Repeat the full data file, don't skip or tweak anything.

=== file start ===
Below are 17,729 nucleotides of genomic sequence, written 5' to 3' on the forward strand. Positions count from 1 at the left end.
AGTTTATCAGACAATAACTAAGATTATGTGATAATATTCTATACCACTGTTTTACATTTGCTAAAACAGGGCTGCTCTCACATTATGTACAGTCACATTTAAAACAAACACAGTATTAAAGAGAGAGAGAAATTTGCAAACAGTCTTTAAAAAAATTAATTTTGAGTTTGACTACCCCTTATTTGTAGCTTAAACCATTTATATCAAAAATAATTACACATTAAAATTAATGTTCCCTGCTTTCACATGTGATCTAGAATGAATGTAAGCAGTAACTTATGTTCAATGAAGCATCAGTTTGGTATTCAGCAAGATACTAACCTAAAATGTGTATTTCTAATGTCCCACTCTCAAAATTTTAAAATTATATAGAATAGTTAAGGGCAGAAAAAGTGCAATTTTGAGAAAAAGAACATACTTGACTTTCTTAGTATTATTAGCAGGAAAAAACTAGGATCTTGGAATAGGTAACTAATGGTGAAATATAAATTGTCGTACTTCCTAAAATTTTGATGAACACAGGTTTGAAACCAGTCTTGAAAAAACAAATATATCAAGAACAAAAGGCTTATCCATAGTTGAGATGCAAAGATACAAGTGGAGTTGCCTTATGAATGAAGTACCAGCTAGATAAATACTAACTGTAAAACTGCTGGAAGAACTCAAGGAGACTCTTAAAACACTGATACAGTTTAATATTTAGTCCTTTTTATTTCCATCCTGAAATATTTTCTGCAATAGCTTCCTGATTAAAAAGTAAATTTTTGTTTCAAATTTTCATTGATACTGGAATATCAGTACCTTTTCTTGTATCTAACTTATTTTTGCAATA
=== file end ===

Below are 17,729 nucleotides of genomic sequence, written 5' to 3' on the forward strand. Positions count from 1 at the left end.
AGTTTATCAGACAATAACTAAGATTATGTGATAATATTCTATACCACTGTTTTACATTTGCTAAAACAGGGCTGCTCTCACATTATGTACAGTCACATTTAAAACAAACACAGTATTAAAGAGAGAGAGAAATTTGCAAACAGTCTTTAAAAAAATTAATTTTGAGTTTGACTACCCCTTATTTGTAGCTTAAACCATTTATATCAAAAATAATTACACATTAAAATTAATGTTCCCTGCTTTCACATGTGATCTAGAATGAATGTAAGCAGTAACTTATGTTCAATGAAGCATCAGTTTGGTATTCAGCAAGATACTAACCTAAAATGTGTATTTCTAATGTCCCACTCTCAAAATTTTAAAATTATATAGAATAGTTAAGGGCAGAAAAAGTGCAATTTTGAGAAAAAGAACATACTTGACTTTCTTAGTATTATTAGCAGGAAAAAACTAGGATCTTGGAATAGGTAACTAATGGTGAAATATAAATTGTCGTACTTCCTAAAATTTTGATGAACACAGGTTTGAAACCAGTCTTGAAAAAACAAATATATCAAGAACAAAAGGCTTATCCATAGTTGAGATGCAAAGATACAAGTGGAGTTGCCTTATGAATGAAGTACCAGCTAGATAAATACTAACTGTAAAACTGCTGGAAGAACTCAAGGAGACTCTTAAAACACTGATACAGTTTAATATTTAGTCCTTTTTATTTCCATCCTGAAATATTTTCTGCAATAGCTTCCTGATTAAAAAGTAAATTTTTGTTTCAAATTTTCATTGATACTGGAATATCAGTACCTTTTCTTGTATCTAACTTATTTTTGCAATA